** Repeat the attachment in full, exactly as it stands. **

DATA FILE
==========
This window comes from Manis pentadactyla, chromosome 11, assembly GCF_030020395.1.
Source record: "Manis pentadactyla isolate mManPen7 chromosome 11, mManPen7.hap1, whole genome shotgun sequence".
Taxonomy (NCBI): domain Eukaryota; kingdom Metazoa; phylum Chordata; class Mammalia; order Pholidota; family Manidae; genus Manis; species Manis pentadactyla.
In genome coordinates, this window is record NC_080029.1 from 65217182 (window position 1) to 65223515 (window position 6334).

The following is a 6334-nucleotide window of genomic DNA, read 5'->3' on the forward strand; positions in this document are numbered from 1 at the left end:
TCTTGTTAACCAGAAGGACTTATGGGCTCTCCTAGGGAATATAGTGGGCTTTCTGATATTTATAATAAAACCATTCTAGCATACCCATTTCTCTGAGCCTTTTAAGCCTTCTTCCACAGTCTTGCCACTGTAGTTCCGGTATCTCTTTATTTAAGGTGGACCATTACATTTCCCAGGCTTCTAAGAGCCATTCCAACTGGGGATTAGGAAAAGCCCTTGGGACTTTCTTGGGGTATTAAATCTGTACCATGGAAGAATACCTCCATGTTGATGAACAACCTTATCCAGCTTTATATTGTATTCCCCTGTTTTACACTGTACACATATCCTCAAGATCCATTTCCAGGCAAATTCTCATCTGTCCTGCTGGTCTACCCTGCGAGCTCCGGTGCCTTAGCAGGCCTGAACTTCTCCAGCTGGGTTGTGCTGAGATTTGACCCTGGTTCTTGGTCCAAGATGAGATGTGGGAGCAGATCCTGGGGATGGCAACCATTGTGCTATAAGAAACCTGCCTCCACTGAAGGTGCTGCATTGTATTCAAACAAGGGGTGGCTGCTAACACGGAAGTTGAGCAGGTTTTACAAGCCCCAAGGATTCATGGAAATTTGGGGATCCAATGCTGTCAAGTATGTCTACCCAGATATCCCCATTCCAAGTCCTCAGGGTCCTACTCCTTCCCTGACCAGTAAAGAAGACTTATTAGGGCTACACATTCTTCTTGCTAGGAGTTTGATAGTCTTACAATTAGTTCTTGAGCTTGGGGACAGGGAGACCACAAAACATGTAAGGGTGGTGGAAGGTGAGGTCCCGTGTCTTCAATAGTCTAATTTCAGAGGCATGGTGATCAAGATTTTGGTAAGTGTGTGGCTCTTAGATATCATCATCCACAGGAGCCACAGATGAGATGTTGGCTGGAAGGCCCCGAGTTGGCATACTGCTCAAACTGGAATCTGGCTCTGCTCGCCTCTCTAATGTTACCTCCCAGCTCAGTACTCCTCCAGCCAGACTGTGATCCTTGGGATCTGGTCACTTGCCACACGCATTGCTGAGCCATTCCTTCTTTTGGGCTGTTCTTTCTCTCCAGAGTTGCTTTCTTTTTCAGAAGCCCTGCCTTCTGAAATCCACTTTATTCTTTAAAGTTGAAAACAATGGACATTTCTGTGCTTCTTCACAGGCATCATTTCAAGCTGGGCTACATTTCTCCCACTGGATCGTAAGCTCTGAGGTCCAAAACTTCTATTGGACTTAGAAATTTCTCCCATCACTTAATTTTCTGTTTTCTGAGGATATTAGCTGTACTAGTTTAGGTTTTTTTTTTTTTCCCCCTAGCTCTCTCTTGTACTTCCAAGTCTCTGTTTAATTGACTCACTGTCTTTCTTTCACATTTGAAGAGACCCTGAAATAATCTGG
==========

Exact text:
This window comes from Manis pentadactyla, chromosome 11, assembly GCF_030020395.1.
Source record: "Manis pentadactyla isolate mManPen7 chromosome 11, mManPen7.hap1, whole genome shotgun sequence".
Taxonomy (NCBI): domain Eukaryota; kingdom Metazoa; phylum Chordata; class Mammalia; order Pholidota; family Manidae; genus Manis; species Manis pentadactyla.
In genome coordinates, this window is record NC_080029.1 from 65217182 (window position 1) to 65223515 (window position 6334).

The following is a 6334-nucleotide window of genomic DNA, read 5'->3' on the forward strand; positions in this document are numbered from 1 at the left end:
TCTTGTTAACCAGAAGGACTTATGGGCTCTCCTAGGGAATATAGTGGGCTTTCTGATATTTATAATAAAACCATTCTAGCATACCCATTTCTCTGAGCCTTTTAAGCCTTCTTCCACAGTCTTGCCACTGTAGTTCCGGTATCTCTTTATTTAAGGTGGACCATTACATTTCCCAGGCTTCTAAGAGCCATTCCAACTGGGGATTAGGAAAAGCCCTTGGGACTTTCTTGGGGTATTAAATCTGTACCATGGAAGAATACCTCCATGTTGATGAACAACCTTATCCAGCTTTATATTGTATTCCCCTGTTTTACACTGTACACATATCCTCAAGATCCATTTCCAGGCAAATTCTCATCTGTCCTGCTGGTCTACCCTGCGAGCTCCGGTGCCTTAGCAGGCCTGAACTTCTCCAGCTGGGTTGTGCTGAGATTTGACCCTGGTTCTTGGTCCAAGATGAGATGTGGGAGCAGATCCTGGGGATGGCAACCATTGTGCTATAAGAAACCTGCCTCCACTGAAGGTGCTGCATTGTATTCAAACAAGGGGTGGCTGCTAACACGGAAGTTGAGCAGGTTTTACAAGCCCCAAGGATTCATGGAAATTTGGGGATCCAATGCTGTCAAGTATGTCTACCCAGATATCCCCATTCCAAGTCCTCAGGGTCCTACTCCTTCCCTGACCAGTAAAGAAGACTTATTAGGGCTACACATTCTTCTTGCTAGGAGTTTGATAGTCTTACAATTAGTTCTTGAGCTTGGGGACAGGGAGACCACAAAACATGTAAGGGTGGTGGAAGGTGAGGTCCCGTGTCTTCAATAGTCTAATTTCAGAGGCATGGTGATCAAGATTTTGGTAAGTGTGTGGCTCTTAGATATCATCATCCACAGGAGCCACAGATGAGATGTTGGCTGGAAGGCCCCGAGTTGGCATACTGCTCAAACTGGAATCTGGCTCTGCTCGCCTCTCTAATGTTACCTCCCAGCTCAGTACTCCTCCAGCCAGACTGTGATCCTTGGGATCTGGTCACTTGCCACACGCATTGCTGAGCCATTCCTTCTTTTGGGCTGTTCTTTCTCTCCAGAGTTGCTTTCTTTTTCAGAAGCCCTGCCTTCTGAAATCCACTTTATTCTTTAAAGTTGAAAACAATGGACATTTCTGTGCTTCTTCACAGGCATCATTTCAAGCTGGGCTACATTTCTCCCACTGGATCGTAAGCTCTGAGGTCCAAAACTTCTATTGGACTTAGAAATTTCTCCCATCACTTAATTTTCTGTTTTCTGAGGATATTAGCTGTACTAGTTTAGGTTTTTTTTTTTTTCCCCCTAGCTCTCTCTTGTACTTCCAAGTCTCTGTTTAATTGACTCACTGTCTTTCTTTCACATTTGAAGAGACCCTGAAATAATCTGG